“I had no idea that you were a snoop.”

             “No, Eminence. I’m not a snoop.” 

​​             “Then how did the Intcom file get from this room to the pope’s apartment?”

             “The pope’s apartment? I have no idea.”

             “Do you think perhaps it’s possible that the Intcom file decided to go its own way in life and walked over to Leo’s apartment for a papal blessing?”

          Testa decided to try and placate Contini, after all he quickly reminded himself, you did screw up royally. However on the second track in his mind he also realized that it was still possible to avert a ruinous outcome to this calamity.

          “It was simply a mistake, Eminence. I beg you to forgive me.”

          “Oh course you do, nosey person,” Contini said.

         As Testa stood there desperately wishing that he had not haphazardly chosen to use the word, ‘beg’, he tried unsuccessfully to glean even as much as a scintilla of a hint as to what Contini was thinking.

           “That will be all.”

        As Testa turned to leave the man’s office he was well aware that this entire matter went too smoothly. There was a silence that Testa would later think of as the quiet that preceded the ‘whooshing’ sound of the guillotine blade descending to its inescapable victim.

           And then the blade struck.

          “I mean exactly that.”

           Testa turned to face Contini with a slightly confused look on his face.

          “I beg your pardon, Eminence.”

          “I said, that will be all.”

          “Yes, Eminence, I understand.”

          “Do you?”

           “No, I don’t understand, Eminence.”

          “But just a moment ago you said that you did. Make up your mind. Do you understand, or don’t you?”

          “I suppose I don’t, Eminence.”

          “Then I will explain. When I said, ‘that will be all’, I simply meant that you are no longer employed here. Now do you understand?”

          Contini was enjoying the indisputable shocked look that seemed frozen on Testa’s face. 

          “Oh, do snap out of it. You truly don’t think that a blunder of such proportions could go unpunished now do you?”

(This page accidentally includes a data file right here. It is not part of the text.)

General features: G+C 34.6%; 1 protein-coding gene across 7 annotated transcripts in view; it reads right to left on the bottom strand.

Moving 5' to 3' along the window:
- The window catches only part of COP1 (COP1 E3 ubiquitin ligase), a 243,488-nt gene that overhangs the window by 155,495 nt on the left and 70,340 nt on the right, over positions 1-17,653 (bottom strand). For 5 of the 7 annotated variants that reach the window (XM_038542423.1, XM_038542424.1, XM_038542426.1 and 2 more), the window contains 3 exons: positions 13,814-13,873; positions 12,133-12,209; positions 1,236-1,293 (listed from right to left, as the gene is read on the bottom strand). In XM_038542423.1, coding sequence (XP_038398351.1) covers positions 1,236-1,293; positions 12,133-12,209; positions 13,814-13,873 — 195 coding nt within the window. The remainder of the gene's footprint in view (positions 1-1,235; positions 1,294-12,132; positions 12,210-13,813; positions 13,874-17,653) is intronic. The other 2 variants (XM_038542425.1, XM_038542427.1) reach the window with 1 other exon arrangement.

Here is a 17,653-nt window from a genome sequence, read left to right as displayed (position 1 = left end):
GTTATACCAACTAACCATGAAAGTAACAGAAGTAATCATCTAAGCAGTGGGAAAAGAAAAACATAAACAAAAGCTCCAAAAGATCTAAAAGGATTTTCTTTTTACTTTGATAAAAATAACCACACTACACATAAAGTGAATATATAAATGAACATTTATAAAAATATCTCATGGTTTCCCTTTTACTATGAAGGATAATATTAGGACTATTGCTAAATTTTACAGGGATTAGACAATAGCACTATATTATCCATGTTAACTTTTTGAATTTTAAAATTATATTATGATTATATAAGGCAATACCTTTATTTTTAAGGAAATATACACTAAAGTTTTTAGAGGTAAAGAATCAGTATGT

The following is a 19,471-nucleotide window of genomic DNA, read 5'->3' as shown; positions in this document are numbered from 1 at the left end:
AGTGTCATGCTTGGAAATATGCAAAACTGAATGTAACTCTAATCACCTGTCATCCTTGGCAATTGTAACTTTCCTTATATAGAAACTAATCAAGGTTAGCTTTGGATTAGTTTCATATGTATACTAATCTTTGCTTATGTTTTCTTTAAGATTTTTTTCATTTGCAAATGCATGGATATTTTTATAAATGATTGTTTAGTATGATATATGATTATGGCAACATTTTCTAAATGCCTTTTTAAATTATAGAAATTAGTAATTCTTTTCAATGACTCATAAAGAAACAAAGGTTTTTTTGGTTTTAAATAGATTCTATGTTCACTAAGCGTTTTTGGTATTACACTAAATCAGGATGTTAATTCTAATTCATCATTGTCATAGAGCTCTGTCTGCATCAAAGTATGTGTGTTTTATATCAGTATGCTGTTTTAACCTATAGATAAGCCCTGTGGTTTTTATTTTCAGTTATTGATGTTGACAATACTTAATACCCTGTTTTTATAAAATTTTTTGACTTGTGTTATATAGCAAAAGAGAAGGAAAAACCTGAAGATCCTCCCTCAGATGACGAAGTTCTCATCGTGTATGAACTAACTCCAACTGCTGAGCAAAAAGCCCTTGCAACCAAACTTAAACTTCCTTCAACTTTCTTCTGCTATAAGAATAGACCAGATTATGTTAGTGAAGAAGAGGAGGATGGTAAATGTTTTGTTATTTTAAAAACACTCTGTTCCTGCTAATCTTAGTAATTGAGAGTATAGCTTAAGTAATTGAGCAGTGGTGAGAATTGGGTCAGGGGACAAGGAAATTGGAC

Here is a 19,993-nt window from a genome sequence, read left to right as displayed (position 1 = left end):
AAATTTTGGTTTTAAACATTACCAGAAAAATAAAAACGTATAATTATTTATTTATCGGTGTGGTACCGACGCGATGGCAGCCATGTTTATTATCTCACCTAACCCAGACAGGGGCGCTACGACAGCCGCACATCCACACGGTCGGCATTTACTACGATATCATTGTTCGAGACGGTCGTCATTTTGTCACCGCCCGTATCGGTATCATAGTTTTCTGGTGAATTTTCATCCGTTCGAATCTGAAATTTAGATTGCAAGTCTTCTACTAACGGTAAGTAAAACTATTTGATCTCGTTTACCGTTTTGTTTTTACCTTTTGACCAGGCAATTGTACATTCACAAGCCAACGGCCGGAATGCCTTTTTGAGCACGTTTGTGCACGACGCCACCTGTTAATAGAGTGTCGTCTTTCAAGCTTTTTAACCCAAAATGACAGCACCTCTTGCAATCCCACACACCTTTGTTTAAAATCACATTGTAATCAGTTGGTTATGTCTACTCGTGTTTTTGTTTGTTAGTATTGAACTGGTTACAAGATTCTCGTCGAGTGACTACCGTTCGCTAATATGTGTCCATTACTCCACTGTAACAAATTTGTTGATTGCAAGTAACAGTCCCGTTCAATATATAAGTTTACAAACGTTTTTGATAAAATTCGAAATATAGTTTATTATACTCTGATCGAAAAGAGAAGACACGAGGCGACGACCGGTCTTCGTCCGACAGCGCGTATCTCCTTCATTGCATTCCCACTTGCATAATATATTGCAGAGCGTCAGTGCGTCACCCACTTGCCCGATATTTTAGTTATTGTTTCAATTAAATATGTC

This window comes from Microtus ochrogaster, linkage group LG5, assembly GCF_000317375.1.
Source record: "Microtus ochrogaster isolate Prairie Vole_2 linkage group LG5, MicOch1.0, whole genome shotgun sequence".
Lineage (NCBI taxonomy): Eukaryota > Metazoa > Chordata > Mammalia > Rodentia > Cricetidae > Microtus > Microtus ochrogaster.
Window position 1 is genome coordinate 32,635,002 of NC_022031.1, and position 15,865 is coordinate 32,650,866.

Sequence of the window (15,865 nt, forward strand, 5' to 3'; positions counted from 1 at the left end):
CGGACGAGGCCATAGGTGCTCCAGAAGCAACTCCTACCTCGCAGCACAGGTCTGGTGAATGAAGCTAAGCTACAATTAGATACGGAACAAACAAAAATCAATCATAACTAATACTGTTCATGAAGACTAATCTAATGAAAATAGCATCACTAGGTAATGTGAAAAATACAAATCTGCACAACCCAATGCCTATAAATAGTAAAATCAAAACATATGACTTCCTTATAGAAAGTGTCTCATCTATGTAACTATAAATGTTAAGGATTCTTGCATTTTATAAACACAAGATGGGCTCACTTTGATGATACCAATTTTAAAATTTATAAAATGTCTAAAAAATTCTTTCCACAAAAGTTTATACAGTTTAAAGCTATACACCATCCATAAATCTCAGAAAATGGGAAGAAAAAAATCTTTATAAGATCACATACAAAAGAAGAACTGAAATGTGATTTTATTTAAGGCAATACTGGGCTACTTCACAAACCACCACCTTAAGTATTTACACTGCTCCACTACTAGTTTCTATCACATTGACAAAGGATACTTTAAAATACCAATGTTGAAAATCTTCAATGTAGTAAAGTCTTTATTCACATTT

“It was a mistake, Eminence. I would never let such a thing happen again.”

          “I intend to make certain of that, I can assure you.”

          Testa decided that he was not going to go down without a fight. He realized that he was doomed in the office of the Secretariat of State of Vatican City.  It had by now become an irretrievable situation, so what more did he have to lose by at least defending his mistakenly violating office procedure.  

          “I could tell certain members of the curia what I know about Intcom Incorporated.” 
          “So now he adds blackmail to his other ill-reputed traits. You are a colossal disappointment to me.  I’ve have treated you  well and what do I get in return? Betrayal is what I get in return.”

         “Causing you any trouble is the very last thing I would do, Eminence. However, I have served you well for these past eight years and I don’t want to lose my tenure in the Vatican. That’s all I’m merely saying. I would never make the same mistake again. In fact, this unfortunate incident will only assure you that I will be more vigilant from now on, Eminence.”

          “You just tried to blackmail me, am I to suddenly forget that?”

          “It was an extremely bad choice of words on my part, Eminence.”

        The over confident intonation in Testa’s voice suggested to Contini, along with the insipid smirk on his employee’s face, a flagrant assault on his intelligence.

          “If you will perhaps permit, Eminence, may I also add that someone new in your service could cause you additional hardships?”  

          “Oh? What a very interesting comment. Explain.”

        “I’m only suggesting, Eminence, that I know how this office functions and the sensitive issues in which His Eminence conducts certain affairs. Given over to someone less loyal, the consequence could be somewhat cataclysmic to your Eminence.” Too many ‘Eminence’s’, Testa told himself, too supplicating.